Then she went after Biden for his recent bumbling remarks regarding two U.S. Senators who had been segregationists, and Biden shot back by saying he “did not praise racists,” and trying to out-liberal Harris by invoking his past as a public defender (as opposed to a prosecutor, presumably like Harris).

Uncle Joe Biden’s gonna need his grin to win, and he wasn’t doin’ too much grinnin’ last night.

There was a lot of talking over each other, and a lot of talk of children being kept “in cages” by Donald Trump. For the record, whatever one believes about U.S. facilities for temporarily housing illegal immigrants (and I’m in favor of improving them, especially for children), this is an inaccurate characterization. According to the Associated Press, “Democrats routinely and inaccurately blame Trump for creating ‘cages’ for children. They are actually referring to chain-link fencing inside the McAllen center [in Texas].” That center, complete with chain-link fencing, was built during President Obama’s time in office.

Buttigieg, who as far as I can recall refrained from these kinds of histrionics, emerged as a voice of reason. Asked why the comparative lack of racial diversity on South Bend’s police force hasn’t improved in two years, he showed a refreshing willingness to take responsibility, stating simply, “I couldn’t get it done.”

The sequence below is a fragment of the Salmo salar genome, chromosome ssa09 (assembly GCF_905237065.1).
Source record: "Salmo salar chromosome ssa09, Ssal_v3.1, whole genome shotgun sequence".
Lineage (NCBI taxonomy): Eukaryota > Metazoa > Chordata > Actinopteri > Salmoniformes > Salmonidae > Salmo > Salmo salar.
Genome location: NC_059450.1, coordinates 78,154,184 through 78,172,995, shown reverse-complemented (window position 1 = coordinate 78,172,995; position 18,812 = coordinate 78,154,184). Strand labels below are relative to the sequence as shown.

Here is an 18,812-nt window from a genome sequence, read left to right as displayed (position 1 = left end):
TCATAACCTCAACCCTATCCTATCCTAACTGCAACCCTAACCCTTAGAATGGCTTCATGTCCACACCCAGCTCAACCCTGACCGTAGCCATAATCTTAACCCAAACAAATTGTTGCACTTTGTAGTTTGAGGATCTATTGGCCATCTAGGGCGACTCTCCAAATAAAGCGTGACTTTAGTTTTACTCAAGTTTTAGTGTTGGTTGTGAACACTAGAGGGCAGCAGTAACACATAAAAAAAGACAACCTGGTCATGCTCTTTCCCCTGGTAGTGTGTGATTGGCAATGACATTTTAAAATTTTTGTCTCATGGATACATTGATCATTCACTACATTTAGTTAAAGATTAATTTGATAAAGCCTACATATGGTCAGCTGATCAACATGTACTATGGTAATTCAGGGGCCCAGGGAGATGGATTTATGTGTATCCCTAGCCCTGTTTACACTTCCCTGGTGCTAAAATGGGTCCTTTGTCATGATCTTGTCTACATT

Buttigieg didn’t pander, declining to weigh in with an opinion on the case of a black man’s shooting by a white police officer that has engulfed his city in recent days. He noted that the officer says he was attacked with a knife, though he didn’t have his body camera on, and said, “I’m not allowed to take sides until the investigation comes back.” This is important. At a time when we are all called upon, appropriately, to be more sensitive than we have been in the past to racial inequities, we can’t do so at the expense of respect for fact-finding and rule of law.

That said, I would have preferred Buttigieg say, “I’m not taking sides…” as opposed to, “I’m not allowed to …” But on the whole he did well with a very tough question.

Yesterday I wrote that other than the frontrunners, only Buttigieg has been given a nickname by President Trump, which may mean that only he, so far, has been judged a formidable adversary by the President. Indeed, Mayor Pete came across in this second debate as strong, on point, and possessing a leader’s self-assurance and willingness to accept responsibility. Whether in 2020 or at some later date, he’s going bigger places than South Bend.

Shakepeare wrote, “All the world’s a stage,” and nowhere have those words borne out more vividly than in American presidential politics in our media-driven age.

At a time when many call for civility, incivility for the cameras is the norm. Will a leader emerge with a message of uplift that begins to heal the divide? It will take real willingness to listen to fellow Americans, especially those with whom we may passionately disagree.

Whose fortunes will rise and whose will fall as we move into fall?

It remains to be seen, but as we change the channel, we can be sure of one thing: once President Trump starts handing out the nicknames, it won’t be a bore.